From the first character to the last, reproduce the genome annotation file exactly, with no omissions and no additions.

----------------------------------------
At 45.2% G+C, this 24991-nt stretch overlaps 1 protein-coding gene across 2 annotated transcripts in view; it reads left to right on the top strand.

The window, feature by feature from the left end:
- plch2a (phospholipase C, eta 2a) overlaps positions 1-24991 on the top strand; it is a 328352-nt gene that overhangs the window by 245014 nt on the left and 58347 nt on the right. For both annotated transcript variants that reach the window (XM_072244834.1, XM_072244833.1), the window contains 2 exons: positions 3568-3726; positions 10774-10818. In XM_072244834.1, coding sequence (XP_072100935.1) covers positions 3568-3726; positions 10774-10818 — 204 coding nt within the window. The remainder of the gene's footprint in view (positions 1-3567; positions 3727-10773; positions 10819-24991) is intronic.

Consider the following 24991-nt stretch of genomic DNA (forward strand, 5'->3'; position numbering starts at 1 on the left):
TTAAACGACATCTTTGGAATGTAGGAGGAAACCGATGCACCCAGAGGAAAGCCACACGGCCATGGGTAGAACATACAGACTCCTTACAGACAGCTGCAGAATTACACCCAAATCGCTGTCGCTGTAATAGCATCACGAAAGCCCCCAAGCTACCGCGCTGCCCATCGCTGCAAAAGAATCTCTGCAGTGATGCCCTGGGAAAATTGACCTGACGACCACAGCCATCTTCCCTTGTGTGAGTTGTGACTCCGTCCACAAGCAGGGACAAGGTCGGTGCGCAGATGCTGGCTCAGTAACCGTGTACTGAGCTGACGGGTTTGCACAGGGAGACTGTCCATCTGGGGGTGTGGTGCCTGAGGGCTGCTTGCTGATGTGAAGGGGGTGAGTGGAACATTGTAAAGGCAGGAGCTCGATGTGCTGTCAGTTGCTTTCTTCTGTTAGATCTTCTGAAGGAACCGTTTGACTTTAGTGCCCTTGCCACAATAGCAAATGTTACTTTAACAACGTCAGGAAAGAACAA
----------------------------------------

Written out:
At 45.2% G+C, this 24991-nt stretch overlaps 1 protein-coding gene across 2 annotated transcripts in view; it reads left to right on the top strand.

The window, feature by feature from the left end:
- plch2a (phospholipase C, eta 2a) overlaps positions 1-24991 on the top strand; it is a 328352-nt gene that overhangs the window by 245014 nt on the left and 58347 nt on the right. For both annotated transcript variants that reach the window (XM_072244834.1, XM_072244833.1), the window contains 2 exons: positions 3568-3726; positions 10774-10818. In XM_072244834.1, coding sequence (XP_072100935.1) covers positions 3568-3726; positions 10774-10818 — 204 coding nt within the window. The remainder of the gene's footprint in view (positions 1-3567; positions 3727-10773; positions 10819-24991) is intronic.

Consider the following 24991-nt stretch of genomic DNA (forward strand, 5'->3'; position numbering starts at 1 on the left):
TTAAACGACATCTTTGGAATGTAGGAGGAAACCGATGCACCCAGAGGAAAGCCACACGGCCATGGGTAGAACATACAGACTCCTTACAGACAGCTGCAGAATTACACCCAAATCGCTGTCGCTGTAATAGCATCACGAAAGCCCCCAAGCTACCGCGCTGCCCATCGCTGCAAAAGAATCTCTGCAGTGATGCCCTGGGAAAATTGACCTGACGACCACAGCCATCTTCCCTTGTGTGAGTTGTGACTCCGTCCACAAGCAGGGACAAGGTCGGTGCGCAGATGCTGGCTCAGTAACCGTGTACTGAGCTGACGGGTTTGCACAGGGAGACTGTCCATCTGGGGGTGTGGTGCCTGAGGGCTGCTTGCTGATGTGAAGGGGGTGAGTGGAACATTGTAAAGGCAGGAGCTCGATGTGCTGTCAGTTGCTTTCTTCTGTTAGATCTTCTGAAGGAACCGTTTGACTTTAGTGCCCTTGCCACAATAGCAAATGTTACTTTAACAACGTCAGGAAAGAACAA